Researchers, led by Dr Emma Stevenson and PhD student Javier Gonzalez, asked twelve physically active male participants to perform a bout of treadmill exercise at 10am, either after they had eaten breakfast or in a fasted state having not eaten since the evening before.

Following the exercise all participants were given a chocolate milkshake recovery drink. Later in the day, participants were provided with a pasta lunch which they were asked to consume until they felt ‘comfortably full’. Their lunchtime consumption of energy and fat was assessed and calculated, taking into account the amount of energy and fat burned during the morning period.

The researchers discovered that those who had exercised in the morning did not consume additional calories or experience increased appetite during the day to compensate for their earlier activity.

They also found that those who had exercised in a fasted state burned almost 20% more fat compared to those who had consumed breakfast before their workout. This means that performing exercise on an empty stomach provides the most desirable outcome for fat loss.

Javier Gonzalez, who is currently undertaking a PhD in Exercise and Metabolism, said:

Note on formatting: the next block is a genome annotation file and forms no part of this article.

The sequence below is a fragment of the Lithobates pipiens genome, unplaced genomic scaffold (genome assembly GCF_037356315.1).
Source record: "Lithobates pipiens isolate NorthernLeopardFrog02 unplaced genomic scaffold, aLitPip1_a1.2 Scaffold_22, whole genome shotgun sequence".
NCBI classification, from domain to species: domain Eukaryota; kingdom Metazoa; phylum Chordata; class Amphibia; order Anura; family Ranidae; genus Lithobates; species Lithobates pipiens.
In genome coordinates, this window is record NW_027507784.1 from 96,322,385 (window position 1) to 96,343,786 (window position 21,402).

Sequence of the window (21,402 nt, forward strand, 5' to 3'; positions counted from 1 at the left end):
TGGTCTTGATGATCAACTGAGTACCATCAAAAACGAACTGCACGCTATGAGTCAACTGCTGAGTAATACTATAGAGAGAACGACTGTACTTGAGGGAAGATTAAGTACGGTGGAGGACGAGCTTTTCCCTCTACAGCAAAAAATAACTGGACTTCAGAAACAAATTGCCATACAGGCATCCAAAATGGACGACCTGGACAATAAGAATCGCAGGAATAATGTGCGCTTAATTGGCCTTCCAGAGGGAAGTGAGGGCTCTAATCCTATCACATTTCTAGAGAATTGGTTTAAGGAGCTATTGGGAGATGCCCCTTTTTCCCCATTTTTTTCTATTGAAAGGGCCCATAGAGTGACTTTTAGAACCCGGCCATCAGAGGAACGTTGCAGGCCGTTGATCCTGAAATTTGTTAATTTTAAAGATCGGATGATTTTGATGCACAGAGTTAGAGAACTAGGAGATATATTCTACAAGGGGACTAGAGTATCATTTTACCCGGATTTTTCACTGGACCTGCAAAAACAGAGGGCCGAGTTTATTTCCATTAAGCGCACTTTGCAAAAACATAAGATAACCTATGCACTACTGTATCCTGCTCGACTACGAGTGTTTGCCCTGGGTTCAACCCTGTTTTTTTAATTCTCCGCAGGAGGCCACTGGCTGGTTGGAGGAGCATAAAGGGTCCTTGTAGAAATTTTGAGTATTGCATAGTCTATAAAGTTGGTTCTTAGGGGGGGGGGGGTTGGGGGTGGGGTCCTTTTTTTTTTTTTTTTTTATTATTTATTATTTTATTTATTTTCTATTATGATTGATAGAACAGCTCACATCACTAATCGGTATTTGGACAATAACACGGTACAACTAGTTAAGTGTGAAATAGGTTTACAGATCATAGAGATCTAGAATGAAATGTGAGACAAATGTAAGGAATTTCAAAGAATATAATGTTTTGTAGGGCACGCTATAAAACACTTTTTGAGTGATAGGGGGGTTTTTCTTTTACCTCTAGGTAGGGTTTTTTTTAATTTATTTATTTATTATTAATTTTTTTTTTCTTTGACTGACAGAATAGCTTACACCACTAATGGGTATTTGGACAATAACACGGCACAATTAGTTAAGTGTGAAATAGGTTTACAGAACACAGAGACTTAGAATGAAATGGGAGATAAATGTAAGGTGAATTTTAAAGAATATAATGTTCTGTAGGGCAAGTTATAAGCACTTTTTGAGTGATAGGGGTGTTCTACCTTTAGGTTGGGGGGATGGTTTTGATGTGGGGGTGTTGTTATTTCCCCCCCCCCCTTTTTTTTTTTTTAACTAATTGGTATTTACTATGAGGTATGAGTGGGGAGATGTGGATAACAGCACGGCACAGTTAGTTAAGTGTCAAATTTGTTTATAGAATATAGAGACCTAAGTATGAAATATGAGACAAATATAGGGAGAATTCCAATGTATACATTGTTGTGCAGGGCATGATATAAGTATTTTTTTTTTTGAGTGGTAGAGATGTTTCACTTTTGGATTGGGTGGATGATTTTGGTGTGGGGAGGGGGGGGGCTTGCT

“Our results show that exercise does not increase your appetite, hunger or food consumption later in the day and to get the most out of your session it may be optimal to perform this after an overnight fast.”

Dr Emma Stevenson, Senior Lecturer in Sport and Exercise Nutrition and Associate Director of Northumbria University’s Brain, Performance and Nutrition Research Centre, added:

“This research is very important in helping to provide practical guidelines relating to food intake to individuals who are exercising to maximise fat mass loss. It must be highlighted that this is a short-term study and we can only speculate on the longer term outcomes of such nutritional practices.” Go to story.

Alright, there’s a lot about this research study that we could pick apart and scrutinize. The chocolate milkshake recovery drink, the pasta lunch, the small test group (12 people), etc.

There are also looming questions over the age of the test group, what kind of exercise was performed, for how long, at what intensity, etc?

Instead of picking this study apart, let’s just look at some of the real world practical implications.

In full disclosure I used to be highly suspect of claims that fasted cardio would be optimal for fat loss, but in lieu of emerging research on intermittent fasting (IF) strategies, I’ve become far more open-minded.